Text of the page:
Chapter 14 Epilogue of the Cigar Divan
On a certain day of lashing rain in the December of last year, and between the hours of nine and ten in the morning, Mr. Edward Challoner pioneered himself under an umbrella to the door of the Cigar Divan in Rupert Street. It was a place he had visited but once before: the memory of what had followed on that visit and the fear of Somerset having prevented his return. Even now, he looked in before he entered; but the shop was free of customers.
The young man behind the counter was so intently writing in a penny version-book, that he paid no heed to Challoner’s arrival. On a second glance, it seemed to the latter that he recognised him.
‘By Jove,’ he thought, ‘unquestionably Somerset!’
And though this was the very man he had been so sedulously careful to avoid, his unexplained position at the receipt of custom changed distaste to curiosity.
‘“Or opulent rotunda strike the sky,”’ said the shopman to himself, in the tone of one considering a verse. ‘I suppose it would be too much to say “orotunda,” and yet how noble it were! “Or opulent orotunda strike the sky.” But that is the bitterness of arts; you see a good effect, and some nonsense about sense continually intervenes.’
‘Somerset, my dear fellow,’ said Challoner, ‘is this a masquerade?’
‘What? Challoner!’ cried the shopman. ‘I am delighted to see you. One moment, till I finish the octave of my sonnet: only the octave.’ And with a friendly waggle of the hand, he once more buried himself in the commerce of the Muses. ‘I say,’ he said presently, looking up, ‘you seem in wonderful preservation: how about the hundred pounds?’
‘I have made a small inheritance from a great aunt in Wales,’ replied Challoner modestly.
‘Ah,’ said Somerset, ‘I very much doubt the legitimacy of inheritance. The State, in my view, should collar it. I am now going through a stage of socialism and poetry,’ he added apologetically, as one who spoke of a course of medicinal waters.
‘And are you really the person of the — establishment?’ inquired Challoner, deftly evading the word ‘shop.’
‘A vendor, sir, a vendor,’ returned the other, pocketing his poesy. ‘I help old Happy and Glorious. Can I offer you a weed?’
‘Well, I scarcely like . . . ‘ began Challoner.
‘Nonsense, my dear fellow,’ cried the shopman. ‘We are very proud of the business; and the old man, let me inform you, besides being the most egregious of created beings from the point of view of ethics, is literally sprung from the loins of kings. “De Godall je suis le fervent.” There is only one Godall.— By the way,’ he added, as Challoner lit his cigar, ‘how did you get on with the detective trade?’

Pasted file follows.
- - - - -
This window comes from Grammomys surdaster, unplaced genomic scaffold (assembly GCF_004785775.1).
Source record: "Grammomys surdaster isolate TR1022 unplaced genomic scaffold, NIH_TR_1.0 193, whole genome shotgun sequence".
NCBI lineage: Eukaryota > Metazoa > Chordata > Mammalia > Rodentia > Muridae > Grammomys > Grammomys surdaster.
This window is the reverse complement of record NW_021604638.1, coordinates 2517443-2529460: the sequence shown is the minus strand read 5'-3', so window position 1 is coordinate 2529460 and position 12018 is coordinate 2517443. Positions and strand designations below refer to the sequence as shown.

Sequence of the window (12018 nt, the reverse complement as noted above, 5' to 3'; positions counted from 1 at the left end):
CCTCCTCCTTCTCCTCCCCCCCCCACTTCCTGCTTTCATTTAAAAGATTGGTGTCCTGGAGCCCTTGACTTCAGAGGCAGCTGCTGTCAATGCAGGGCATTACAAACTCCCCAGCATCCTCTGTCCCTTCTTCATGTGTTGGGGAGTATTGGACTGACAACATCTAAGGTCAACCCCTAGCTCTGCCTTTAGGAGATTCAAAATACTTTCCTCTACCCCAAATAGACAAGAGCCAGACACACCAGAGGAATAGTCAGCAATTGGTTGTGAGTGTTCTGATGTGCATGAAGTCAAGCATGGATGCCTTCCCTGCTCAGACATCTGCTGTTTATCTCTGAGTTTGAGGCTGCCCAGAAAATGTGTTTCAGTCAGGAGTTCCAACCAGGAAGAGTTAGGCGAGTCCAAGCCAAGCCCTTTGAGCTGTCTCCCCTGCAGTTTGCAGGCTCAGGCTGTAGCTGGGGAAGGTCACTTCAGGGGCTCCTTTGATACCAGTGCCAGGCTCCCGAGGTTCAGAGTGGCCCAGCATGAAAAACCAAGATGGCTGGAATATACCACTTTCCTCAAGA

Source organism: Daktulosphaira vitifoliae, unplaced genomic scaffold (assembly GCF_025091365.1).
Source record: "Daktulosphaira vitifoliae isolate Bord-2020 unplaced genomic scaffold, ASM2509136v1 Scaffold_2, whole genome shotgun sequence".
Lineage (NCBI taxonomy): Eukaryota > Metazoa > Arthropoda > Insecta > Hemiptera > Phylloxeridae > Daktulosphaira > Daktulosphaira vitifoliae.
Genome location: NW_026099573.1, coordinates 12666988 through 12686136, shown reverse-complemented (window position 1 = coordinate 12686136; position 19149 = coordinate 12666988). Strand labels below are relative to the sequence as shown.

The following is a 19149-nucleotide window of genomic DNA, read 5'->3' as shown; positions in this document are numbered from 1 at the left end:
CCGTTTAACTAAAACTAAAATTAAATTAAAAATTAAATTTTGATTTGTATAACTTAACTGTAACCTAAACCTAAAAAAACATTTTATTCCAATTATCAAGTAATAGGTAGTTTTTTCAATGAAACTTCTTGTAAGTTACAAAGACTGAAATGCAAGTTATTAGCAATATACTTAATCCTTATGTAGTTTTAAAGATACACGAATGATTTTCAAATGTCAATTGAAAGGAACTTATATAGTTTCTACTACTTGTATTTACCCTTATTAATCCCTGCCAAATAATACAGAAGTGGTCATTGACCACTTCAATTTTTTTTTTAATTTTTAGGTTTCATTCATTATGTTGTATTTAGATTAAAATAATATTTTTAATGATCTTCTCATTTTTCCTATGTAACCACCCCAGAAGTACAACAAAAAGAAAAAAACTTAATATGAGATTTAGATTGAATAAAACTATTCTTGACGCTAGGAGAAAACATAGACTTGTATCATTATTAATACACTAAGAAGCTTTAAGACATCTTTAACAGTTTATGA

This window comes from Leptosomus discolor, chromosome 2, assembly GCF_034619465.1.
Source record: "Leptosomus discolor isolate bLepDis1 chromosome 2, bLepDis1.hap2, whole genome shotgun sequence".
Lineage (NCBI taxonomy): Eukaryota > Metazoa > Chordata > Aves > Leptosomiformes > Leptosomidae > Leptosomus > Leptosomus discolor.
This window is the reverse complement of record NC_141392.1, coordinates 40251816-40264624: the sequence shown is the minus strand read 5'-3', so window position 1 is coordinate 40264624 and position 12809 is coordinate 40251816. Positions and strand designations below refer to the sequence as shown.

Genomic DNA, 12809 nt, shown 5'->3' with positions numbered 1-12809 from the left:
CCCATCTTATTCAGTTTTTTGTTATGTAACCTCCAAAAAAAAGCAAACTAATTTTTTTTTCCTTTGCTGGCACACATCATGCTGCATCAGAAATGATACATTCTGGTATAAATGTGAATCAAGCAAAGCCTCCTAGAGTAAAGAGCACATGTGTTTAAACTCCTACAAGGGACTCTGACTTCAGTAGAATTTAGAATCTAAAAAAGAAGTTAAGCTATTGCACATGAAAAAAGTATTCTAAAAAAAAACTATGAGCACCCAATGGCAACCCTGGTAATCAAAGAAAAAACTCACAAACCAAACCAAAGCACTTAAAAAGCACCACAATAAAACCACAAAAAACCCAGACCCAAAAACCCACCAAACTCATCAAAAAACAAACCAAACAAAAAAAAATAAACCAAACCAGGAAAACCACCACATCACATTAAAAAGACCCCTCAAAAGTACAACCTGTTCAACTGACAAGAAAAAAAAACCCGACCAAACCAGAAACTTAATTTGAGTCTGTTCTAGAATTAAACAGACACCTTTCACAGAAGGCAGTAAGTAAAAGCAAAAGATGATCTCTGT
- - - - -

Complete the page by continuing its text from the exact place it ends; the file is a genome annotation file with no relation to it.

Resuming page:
‘I did not try,’ said Challoner curtly.
‘Ah, well, I did,’ returned Somerset, ‘and made the most incomparable mess of it: lost all my money and fairly covered myself with odium and ridicule. There is more in that business, Challoner, than meets the eye; there is more, in fact, in all businesses. You must believe in them, or get up the belief that you believe. Hence,’ he added, ‘the recognised inferiority of the plumber, for no one could believe in plumbing.’
‘A propos,’ asked Challoner, ‘do you still paint?’
‘Not now,’ replied Paul; ‘but I think of taking up the violin.’
Challoner’s eye, which had been somewhat restless since the trade of the detective had been named, now rested for a moment on the columns of the morning paper, where it lay spread upon the counter.
‘By Jove,’ he cried, ‘that’s odd!’
‘What is odd?’ asked Paul.
‘Oh, nothing,’ returned the other: ‘only I once met a person called M’Guire.’
‘So did I!’ cried Somerset. ‘Is there anything about him?’
Challoner read as follows: ‘MYSTERIOUS DEATH IN STEPNEY. An inquest was held yesterday on the body of Patrick M’Guire, described as a carpenter. Doctor Dovering stated that he had for some time treated the deceased as a dispensary patient, for sleeplessness, loss of appetite, and nervous depression. There was no cause of death to be found. He would say the deceased had sunk. Deceased was not a temperate man, which doubtless accelerated death. Deceased complained of dumb ague, but witness had never been able to detect any positive disease. He did not know that he had any family. He regarded him as a person of unsound intellect, who believed himself a member and the victim of some secret society. If he were to hazard an opinion, he would say deceased had died of fear.’
‘And the doctor would be right,’ cried Somerset; ‘and my dear Challoner, I am so relieved to hear of his demise, that I will — Well, after all,’ he added, ‘poor devil, he was well served.’
The door at this moment opened, and Desborough appeared upon the threshold. He was wrapped in a long waterproof, imperfectly supplied with buttons; his boots were full of water, his hat greasy with service; and yet he wore the air of one exceeding well content with life. He was hailed by the two others with exclamations of surprise and welcome.
‘And did you try the detective business?’ inquired Paul.
‘No,’ returned Harry. ‘Oh yes, by the way, I did though: twice, and got caught out both times. But I thought I should find my — my wife here?’ he added, with a kind of proud confusion.
‘What? are you married?’ cried Somerset.
‘Oh yes,’ said Harry, ‘quite a long time: a month at least.’
‘Money?’ asked Challoner.
‘That’s the worst of it,’ Desborough admitted. ‘We are deadly hard up. But the Pri —- Mr. Godall is going to do something for us. That is what brings us here.’
‘Who was Mrs. Desborough?’ said Challoner, in the tone of a man of society.
‘She was a Miss Luxmore,’ returned Harry. ‘You fellows will be sure to like her, for she is much cleverer than I. She tells wonderful stories, too; better than a book.’